No, I do not think Jane Austen does not privilege education over nature in her novel Pride and Prejudice. Consider Miss Bingley: she is highly educated (for a woman of this time), speaks several languages, and plays multiple instruments. She is quite worldly. Elizabeth, on the other hand, is not well educated. Her parents put little effort into schooling their children, and they never hired a governess to attend to the girls' education. Consequently, the Bennet sisters were left to engage themselves as they chose: Elizabeth reads quite a bit and is very intelligent, but she doesn't have the same ability at the piano or with languages as Miss Bingley.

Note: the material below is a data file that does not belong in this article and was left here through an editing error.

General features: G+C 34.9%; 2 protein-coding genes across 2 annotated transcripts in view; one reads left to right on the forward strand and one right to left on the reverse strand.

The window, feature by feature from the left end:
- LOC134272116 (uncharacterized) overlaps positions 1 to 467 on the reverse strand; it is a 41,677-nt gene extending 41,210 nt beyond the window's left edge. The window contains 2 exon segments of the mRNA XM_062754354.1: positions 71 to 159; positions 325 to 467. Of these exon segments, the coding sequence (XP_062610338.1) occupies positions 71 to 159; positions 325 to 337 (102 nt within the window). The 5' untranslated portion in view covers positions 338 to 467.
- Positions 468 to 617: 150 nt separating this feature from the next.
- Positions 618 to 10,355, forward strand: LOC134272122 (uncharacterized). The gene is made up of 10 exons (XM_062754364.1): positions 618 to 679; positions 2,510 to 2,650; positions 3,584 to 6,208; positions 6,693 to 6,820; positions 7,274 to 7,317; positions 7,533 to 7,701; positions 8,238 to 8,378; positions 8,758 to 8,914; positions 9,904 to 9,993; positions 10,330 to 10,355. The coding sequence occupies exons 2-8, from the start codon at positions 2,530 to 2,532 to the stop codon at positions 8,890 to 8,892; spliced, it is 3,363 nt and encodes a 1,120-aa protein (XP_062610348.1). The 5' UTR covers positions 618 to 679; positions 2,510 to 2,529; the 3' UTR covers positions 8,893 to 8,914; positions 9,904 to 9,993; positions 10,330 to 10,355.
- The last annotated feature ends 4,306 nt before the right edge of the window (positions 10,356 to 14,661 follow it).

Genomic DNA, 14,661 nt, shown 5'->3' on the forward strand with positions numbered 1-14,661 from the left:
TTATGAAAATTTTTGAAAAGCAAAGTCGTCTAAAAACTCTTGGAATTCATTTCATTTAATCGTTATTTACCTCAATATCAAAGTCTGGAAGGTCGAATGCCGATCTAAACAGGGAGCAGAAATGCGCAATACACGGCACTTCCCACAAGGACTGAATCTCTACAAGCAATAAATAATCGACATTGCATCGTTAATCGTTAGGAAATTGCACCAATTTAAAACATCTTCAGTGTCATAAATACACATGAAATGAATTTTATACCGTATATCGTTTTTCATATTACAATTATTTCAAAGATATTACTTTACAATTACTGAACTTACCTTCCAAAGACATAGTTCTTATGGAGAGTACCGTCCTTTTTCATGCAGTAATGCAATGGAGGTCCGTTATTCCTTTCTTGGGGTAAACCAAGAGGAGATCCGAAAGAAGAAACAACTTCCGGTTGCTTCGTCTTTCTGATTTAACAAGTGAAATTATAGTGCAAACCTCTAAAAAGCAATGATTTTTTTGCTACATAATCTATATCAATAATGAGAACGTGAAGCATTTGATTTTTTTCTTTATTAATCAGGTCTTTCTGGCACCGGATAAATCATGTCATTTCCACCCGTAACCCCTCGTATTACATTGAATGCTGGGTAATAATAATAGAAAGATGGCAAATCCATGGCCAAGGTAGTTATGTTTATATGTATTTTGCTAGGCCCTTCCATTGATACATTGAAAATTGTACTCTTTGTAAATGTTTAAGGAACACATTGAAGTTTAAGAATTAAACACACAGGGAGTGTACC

If Austen wanted to compel readers to believe education is the key to being truly well-rounded, likeable, or even good, then she would make it much easier for us to like Miss Bingley. Miss Bingley, however, is a snob who would rather put on shows to attract Mr. Darcy than spend time to improve herself. Elizabeth is much more likeable, and she follows her own nature. When her mother insists she cannot walk all the way to Netherfield, she does it anyway. When Mr. Bingley's sisters talk about Elizabeth's dirty skirts behind her back, Mr. Darcy defends Elizabeth's concern for her sister and says the walk seems to have enhanced Elizabeth's beauty. Characters who are good and discerning prefer Elizabeth; Darcy, Bingley, and Jane all think highly of her, and Austen makes it easy (in the end) for us to like all of them. This is how we know Austen ultimately privileges nature over education; if Elizabeth represents nature, and she is honest, upright, smart, and kind, then we can know nature is privileged over education, which is represented by characters like Miss Bingley.